Xue Meng glanced away, his eyes landing on the wind chimes in the corner of the pavilion. "It's good, I suppose. When Master sacrificed himself for you, I resented him for using his life to save yours. But looking at you now, it seems you're not entirely heartless."

    Mo Ran wasn't sure what to say, so he simply responded with another "mm."

    The delicate bells tinkled melodiously, chiming in the breeze.

    After a moment of silence, Xue Meng couldn't resist turning his head. His eyes burned with intensity, his eyebrows slightly knitted as he suddenly asked, "Um, there's something... actually, I wanted to ask you."

    "Go ahead."

    "Be honest with me, that day on the back mountain, did you two really..."

    Mo Ran knew that Xue Meng had been longing to ask this question.

    Despite all the detours and delays, it still couldn't be avoided. He waited for Xue Meng to continue.

    But Xue Meng fumbled for words, his face alternating between pale and flushed. Eventually, he couldn't bring himself to say it, only staring fixedly at Mo Ran and asking, "Were you really... searching for osmanthus-sweetened rice cakes?"

    The water boiled, tendrils of steam rising and dissipating in the cold night air, forming and breaking apart.

    Their gazes met, Xue Meng's eyes filled with urgency, flickering with an intense flame, while Mo Ran's dark eyes remained as still as a bottomless well.

    "The tea is ready."

    Xue Meng suddenly grabbed his arm and stared at him. "Are you really looking for osmanthus sugar rice cakes?!"

    "..."

    Mo Ran paused for a moment, broke free from his grip, and went to the table to pick up a black cast-iron kettle. He poured a cup for each of them.

    Then he lifted his eyes and said, "If we're not looking for osmanthus sugar rice cakes, what else could we be doing?"

    "You—"

    "Your Master wouldn't lie to you easily. If you don't believe me, you should at least believe him."

    Xue Meng seemed like a snake whose throat had been seized, his hands on his knees twitching slightly. Then he suddenly lowered his head and said, "I didn't doubt him."

    "Then drink your tea," Mo Ran sighed. "What are you thinking about all day? Useless things." He lowered his head and blew away the rising steam. Through the mist, his face appeared handsome yet somewhat indistinct, like a reflection in water, making it hard to see clearly.

    The eight-treasure tea was warm with a salty and mellow taste. Xue Meng sipped it slowly, feeling the warmth calming his racing heart. After finishing the tea, the cup still held some residual heat, gently steaming.

    Xue Meng lowered his head, seemingly talking to Mo Ran but also muttering to himself. "I must care about him too much to think so much. Even the slightest hint of a disturbance…"

    "I know," Mo Ran said. "Me too."

    Xue Meng turned to look at him.

    Leaning against the pillar of the pavilion, Mo Ran sipped from his cup of tea, not yet finished with it, and then spoke, "Just now, I misunderstood Shi Mo because of this. At least you're better than me; you didn't act on impulse."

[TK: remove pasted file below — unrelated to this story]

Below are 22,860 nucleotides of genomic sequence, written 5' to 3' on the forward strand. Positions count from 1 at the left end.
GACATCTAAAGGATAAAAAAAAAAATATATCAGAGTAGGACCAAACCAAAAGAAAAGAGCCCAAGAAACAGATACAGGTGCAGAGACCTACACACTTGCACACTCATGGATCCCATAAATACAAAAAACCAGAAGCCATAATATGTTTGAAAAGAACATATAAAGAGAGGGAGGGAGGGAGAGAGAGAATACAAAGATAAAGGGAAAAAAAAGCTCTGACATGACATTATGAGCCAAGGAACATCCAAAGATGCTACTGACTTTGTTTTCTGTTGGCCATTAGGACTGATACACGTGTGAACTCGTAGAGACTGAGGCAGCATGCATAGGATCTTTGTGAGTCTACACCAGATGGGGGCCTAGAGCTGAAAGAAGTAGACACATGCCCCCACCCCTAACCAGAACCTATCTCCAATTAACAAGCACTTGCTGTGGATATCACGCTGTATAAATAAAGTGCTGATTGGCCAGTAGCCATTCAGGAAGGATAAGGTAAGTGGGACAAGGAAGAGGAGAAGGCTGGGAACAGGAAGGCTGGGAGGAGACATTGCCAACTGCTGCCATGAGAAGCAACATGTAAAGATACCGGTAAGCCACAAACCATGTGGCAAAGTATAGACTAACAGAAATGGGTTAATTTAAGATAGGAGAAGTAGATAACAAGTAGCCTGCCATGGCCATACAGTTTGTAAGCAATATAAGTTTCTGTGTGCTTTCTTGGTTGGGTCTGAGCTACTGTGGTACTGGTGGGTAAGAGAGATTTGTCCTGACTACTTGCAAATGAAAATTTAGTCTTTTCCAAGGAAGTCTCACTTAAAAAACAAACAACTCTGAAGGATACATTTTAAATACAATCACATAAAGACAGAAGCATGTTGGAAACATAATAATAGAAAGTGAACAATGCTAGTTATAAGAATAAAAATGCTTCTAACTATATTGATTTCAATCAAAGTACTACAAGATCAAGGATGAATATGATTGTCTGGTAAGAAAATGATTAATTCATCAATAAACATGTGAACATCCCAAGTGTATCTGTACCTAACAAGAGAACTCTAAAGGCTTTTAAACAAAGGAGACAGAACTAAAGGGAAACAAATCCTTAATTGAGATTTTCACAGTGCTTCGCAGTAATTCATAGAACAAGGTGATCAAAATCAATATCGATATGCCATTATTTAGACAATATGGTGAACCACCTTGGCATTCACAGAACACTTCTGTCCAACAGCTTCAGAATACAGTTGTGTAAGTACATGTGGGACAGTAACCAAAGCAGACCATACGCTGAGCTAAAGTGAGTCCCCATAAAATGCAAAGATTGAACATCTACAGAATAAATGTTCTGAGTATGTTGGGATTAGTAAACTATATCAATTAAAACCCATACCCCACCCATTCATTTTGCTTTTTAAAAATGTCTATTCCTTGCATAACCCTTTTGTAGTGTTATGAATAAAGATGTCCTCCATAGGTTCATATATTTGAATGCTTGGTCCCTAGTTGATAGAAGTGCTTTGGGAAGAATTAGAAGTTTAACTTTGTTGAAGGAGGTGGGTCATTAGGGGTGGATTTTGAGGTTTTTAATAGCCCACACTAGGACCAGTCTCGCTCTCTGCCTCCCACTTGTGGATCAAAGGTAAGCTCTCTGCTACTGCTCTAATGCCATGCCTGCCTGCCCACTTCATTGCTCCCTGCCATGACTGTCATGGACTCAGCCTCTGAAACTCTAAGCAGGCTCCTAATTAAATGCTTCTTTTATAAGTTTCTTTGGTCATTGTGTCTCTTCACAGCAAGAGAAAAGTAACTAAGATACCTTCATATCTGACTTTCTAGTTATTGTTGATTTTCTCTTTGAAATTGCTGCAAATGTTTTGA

Xue Meng was slightly surprised. "No wonder he left after just a few words with you. What did you misunderstand?"

    "…It's better if I don't say." Mo Ran smiled bitterly. "I'm even more prone to wild imaginings than you are."

    Xue Meng wrinkled his nose. "He's a pitiful person. During the famine, people were exchanging their children for food. If Father hadn't saved him, he would have ended up as meat in someone's pot… Shi Mo has always treated you well. Don't bully him."

    Mo Ran replied, "Mm, I know. I was just momentarily agitated before. It won't happen again."

    The two of them waited in the pavilion for Chu Wanning, chatting in a casual manner.

    It was a peculiar feeling. As Mo Ran gazed at Xue Meng's handsome face, which carried an innate arrogance, he remembered that this was the person who had pierced a hole through his heart in his previous life. Every subsequent encounter had been accompanied by tears and blood.

    He hadn't expected that they could still talk so calmly, under the moonlight by the lotus pond, brewing tea and drinking wine.

    Indeed, let's warm some wine.

    With the tea finished, Xue Meng had no intention of leaving.

    Mo Ran heated another pot of wine and sipped a few cups to keep the conversation going, as long as he didn't get drunk, it was harmless.

    But he seemed to have overestimated Xue Meng's tolerance.

    Of their four master-disciple pairs, Chu Wanning could drink a thousand cups without falling, Mo Ran was passable, Shi Mo's tolerance was terrible, but the most hopeless was Xue Meng.

    After just two small cups of Pear Blossom White, the man started to feel dizzy and his speech slurred.

    Worried that trouble might ensue, Mo Ran hastily put away the wine and refused to give him more.

    Though Xue Meng's senses were muddled, he hadn't completely lost his wits. His face flushed red, he smiled and said, "Good idea, I... I can't drink any more."

    "Mm," Mo Ran replied. "You should go back and rest. Can you walk by yourself? If not, I'll send a message to your uncle to come fetch you."